In a Team Development Class My Professor Says To Me My People Need to be Bombed
& all I said was look, as if this could tell a hundred years
worth of history in a single verb. Or maybe what I really
meant was can you see me sitting here, looking back at you?
Up until the point of infection, I was something more than
what I really was, just a kid raised on koobideh & fresh
lavash bought from an Iranian bakery. Then a switch was
flipped & I was no longer pure & no tourniquet could stop
this bleeding. When I was eleven, my grandmother died
in Iran & I cried as my father couldn’t be home for Christmas.
How will history remember that in our hometown, somewhere
in memory, my father sits, again a child, under a persimmon
tree & digs his hands into watery, pulpy flesh. Baltimore was
not warm enough to plant a single persimmon tree—it died
when frost arrived & my father merely shook his head in
disappointment. How do you tell a professor, someone who is
supposed to be teaching you, the meaning of Persian kindness?
Before this fire burns out, tell me we exist as a poem, a memory,
that never stops writing itself. In 1950s America, it was
considered flirtatious, even sexual, to call someone an atomic
bomb. & maybe I don’t know the meaning of war enough to see
this perverse devotion, but I will wait until one day I can imagine
a life where I can say look & you will gaze at me & see what you
have done in the blinding light of day. But that wasn’t this day.
We packed up our things quietly & left. Yet another still life,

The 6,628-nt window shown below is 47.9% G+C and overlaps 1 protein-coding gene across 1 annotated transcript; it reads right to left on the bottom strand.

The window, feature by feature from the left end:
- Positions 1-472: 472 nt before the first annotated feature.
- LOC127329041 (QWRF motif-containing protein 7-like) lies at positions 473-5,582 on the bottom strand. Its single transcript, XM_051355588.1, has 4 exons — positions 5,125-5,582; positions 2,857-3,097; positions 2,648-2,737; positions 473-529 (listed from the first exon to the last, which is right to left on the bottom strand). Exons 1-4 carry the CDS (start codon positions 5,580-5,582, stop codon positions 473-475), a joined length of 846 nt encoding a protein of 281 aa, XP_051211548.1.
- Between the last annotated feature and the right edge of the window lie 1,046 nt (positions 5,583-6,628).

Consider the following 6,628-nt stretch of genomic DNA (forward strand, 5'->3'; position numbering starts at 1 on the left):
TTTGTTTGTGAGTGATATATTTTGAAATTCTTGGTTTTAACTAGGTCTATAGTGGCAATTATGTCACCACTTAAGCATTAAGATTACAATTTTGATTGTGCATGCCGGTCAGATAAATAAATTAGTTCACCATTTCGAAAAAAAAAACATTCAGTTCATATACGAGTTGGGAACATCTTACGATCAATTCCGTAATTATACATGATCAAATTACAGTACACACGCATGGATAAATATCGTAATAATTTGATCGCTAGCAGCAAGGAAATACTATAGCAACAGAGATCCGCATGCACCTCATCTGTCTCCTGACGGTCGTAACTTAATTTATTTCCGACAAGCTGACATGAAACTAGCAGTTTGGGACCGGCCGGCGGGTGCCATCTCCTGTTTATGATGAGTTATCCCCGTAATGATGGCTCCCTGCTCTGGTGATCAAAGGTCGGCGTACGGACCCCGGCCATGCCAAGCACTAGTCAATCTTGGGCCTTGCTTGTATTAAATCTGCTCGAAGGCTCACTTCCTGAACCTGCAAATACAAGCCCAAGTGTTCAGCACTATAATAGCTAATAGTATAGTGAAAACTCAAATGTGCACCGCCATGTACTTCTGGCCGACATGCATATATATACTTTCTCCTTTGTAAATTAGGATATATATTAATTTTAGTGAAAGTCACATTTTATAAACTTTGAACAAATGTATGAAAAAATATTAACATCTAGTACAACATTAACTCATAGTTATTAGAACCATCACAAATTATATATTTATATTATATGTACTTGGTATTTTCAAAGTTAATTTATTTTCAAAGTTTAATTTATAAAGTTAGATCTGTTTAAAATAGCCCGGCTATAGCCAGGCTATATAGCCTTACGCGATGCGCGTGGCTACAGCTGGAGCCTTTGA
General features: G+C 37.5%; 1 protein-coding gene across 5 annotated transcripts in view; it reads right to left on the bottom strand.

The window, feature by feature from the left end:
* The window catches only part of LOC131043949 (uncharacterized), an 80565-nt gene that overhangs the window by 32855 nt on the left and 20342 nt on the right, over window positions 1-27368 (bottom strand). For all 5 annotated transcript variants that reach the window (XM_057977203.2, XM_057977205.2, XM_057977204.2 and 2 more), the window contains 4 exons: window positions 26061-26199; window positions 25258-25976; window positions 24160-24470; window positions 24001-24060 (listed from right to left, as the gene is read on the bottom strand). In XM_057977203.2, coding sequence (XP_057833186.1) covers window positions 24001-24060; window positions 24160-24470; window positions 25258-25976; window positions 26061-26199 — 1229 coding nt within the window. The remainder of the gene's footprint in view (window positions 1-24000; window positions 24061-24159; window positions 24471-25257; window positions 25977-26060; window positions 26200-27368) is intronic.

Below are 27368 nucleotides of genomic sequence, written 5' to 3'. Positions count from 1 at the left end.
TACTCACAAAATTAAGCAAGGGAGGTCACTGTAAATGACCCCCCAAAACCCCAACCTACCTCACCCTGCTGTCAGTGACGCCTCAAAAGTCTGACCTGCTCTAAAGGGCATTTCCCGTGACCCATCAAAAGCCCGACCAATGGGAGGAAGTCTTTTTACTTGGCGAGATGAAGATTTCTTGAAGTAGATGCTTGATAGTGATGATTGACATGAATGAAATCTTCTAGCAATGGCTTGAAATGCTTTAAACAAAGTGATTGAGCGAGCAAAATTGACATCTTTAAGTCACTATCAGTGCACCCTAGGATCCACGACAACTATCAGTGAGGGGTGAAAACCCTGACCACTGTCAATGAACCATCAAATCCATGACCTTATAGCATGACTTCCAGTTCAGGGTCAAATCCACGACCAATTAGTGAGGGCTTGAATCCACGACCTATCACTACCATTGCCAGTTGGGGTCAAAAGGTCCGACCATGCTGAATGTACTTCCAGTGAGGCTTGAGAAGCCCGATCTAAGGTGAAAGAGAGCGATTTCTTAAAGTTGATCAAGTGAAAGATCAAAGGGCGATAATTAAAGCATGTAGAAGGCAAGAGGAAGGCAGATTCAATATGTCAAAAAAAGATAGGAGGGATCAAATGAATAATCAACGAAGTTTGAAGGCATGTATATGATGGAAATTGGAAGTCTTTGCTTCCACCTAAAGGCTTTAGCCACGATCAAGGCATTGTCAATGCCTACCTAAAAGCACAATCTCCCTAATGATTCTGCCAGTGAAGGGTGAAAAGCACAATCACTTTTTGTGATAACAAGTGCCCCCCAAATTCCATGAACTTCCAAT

another grief, to recall each night as we turn off our television.
This Is Not a Burial, It’s a Resurrection
after the film of the same name
There is something you want to say before leaving.
[This is not a goodbye.]
There was no killing involved, though you did see
a deer’s carcass roadside. [It wasn’t you. You swear.]
You’ve been seeing ghosts lately, sketched each one,
took them as omens, maybe ancestors with a message
to pass on. And each day you showered and washed away
humiliation, put on a new skin:
[Whoever you are,
whoever you may become…]
are you upset you’re still alive? Blessed be the hands
that holds the spirits of our dead. They say it’s something
you should celebrate in these parts—you will have
a mother and father until the ocean swallows us whole.
They never mentioned the loneliness that comes with it,
[saying goodbye has never
been easy. Words tend to fail,
our mouths too heavy, clothes
tied with thousands of pebbles.
You envy those who sung poetry
when there was nothing else
but the rising tide biting
at our heels. Run, the ancestors
said, and never look back.
You will find other words for
your sadness like “fossil”
or “archive.” The body is an
archive, don’t you know that?
A history on grief, something
you can’t just easily bury—]
how you reach for shapes in the dark only
to come up empty-handed.
Ashley Hajimirsadeghi is an Iranian-American multimedia artist, writer, and journalist. Her writing has appeared, or is forthcoming, in Moon City Review, Hobart, DIALOGIST, RHINO, Salt Hill, and The Shore, among others. She is the Co-Editor-in-Chief at Mud Season Review and a contributing writer and critic at MovieWeb. Her work can be found at ashleyhajimirsadeghi.com.
Photography by: Madhi Soheili